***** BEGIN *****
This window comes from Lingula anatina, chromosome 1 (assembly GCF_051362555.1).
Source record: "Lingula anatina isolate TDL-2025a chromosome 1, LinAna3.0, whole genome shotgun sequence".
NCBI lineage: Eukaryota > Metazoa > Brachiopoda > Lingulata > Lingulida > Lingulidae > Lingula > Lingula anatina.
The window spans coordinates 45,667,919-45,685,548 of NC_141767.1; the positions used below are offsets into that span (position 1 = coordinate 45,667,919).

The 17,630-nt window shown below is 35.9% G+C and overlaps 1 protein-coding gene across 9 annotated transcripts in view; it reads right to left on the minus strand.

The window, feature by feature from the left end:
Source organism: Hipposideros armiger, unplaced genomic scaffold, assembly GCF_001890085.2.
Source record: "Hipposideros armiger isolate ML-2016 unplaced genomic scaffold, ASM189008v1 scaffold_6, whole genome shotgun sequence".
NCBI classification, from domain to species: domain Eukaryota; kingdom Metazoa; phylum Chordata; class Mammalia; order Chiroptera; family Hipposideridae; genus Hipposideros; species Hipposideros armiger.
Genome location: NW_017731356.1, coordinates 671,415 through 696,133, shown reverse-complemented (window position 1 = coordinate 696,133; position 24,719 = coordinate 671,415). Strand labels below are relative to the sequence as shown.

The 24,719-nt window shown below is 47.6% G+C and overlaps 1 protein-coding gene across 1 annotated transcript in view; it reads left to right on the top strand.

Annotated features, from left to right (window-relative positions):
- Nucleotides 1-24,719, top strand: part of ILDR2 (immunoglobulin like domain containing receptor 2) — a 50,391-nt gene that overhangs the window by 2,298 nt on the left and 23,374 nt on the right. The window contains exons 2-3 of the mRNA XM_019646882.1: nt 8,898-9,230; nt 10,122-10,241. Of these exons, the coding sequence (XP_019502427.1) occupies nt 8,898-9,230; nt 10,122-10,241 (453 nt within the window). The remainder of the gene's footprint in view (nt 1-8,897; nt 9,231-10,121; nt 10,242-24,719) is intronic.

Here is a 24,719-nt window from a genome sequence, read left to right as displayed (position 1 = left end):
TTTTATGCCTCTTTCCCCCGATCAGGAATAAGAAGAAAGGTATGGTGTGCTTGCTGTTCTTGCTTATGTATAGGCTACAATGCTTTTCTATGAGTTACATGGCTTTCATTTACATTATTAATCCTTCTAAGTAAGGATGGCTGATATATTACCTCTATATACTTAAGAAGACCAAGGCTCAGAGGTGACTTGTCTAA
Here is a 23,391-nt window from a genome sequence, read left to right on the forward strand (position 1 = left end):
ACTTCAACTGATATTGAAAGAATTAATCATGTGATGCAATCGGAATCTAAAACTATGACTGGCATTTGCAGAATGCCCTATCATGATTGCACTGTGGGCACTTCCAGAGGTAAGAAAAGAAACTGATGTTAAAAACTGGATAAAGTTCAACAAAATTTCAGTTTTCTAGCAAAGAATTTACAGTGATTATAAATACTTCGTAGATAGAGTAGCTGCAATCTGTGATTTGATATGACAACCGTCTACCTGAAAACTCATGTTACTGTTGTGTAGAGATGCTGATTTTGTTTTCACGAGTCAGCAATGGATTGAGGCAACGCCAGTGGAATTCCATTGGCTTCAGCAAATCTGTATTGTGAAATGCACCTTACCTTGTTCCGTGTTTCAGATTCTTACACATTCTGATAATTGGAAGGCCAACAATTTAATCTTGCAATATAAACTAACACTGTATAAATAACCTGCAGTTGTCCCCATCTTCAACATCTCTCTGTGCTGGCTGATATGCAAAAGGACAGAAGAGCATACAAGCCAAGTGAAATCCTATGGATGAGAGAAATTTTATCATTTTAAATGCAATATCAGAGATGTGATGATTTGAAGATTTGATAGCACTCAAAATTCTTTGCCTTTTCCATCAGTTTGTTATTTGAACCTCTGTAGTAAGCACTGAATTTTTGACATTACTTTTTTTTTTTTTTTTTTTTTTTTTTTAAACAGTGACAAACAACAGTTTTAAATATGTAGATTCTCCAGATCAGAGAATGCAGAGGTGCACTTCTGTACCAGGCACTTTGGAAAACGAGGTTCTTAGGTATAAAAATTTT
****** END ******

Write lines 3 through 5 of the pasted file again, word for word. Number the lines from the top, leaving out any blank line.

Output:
NCBI lineage: Eukaryota > Metazoa > Brachiopoda > Lingulata > Lingulida > Lingulidae > Lingula > Lingula anatina.
The window spans coordinates 45,667,919-45,685,548 of NC_141767.1; the positions used below are offsets into that span (position 1 = coordinate 45,667,919).

The 17,630-nt window shown below is 35.9% G+C and overlaps 1 protein-coding gene across 9 annotated transcripts in view; it reads right to left on the minus strand.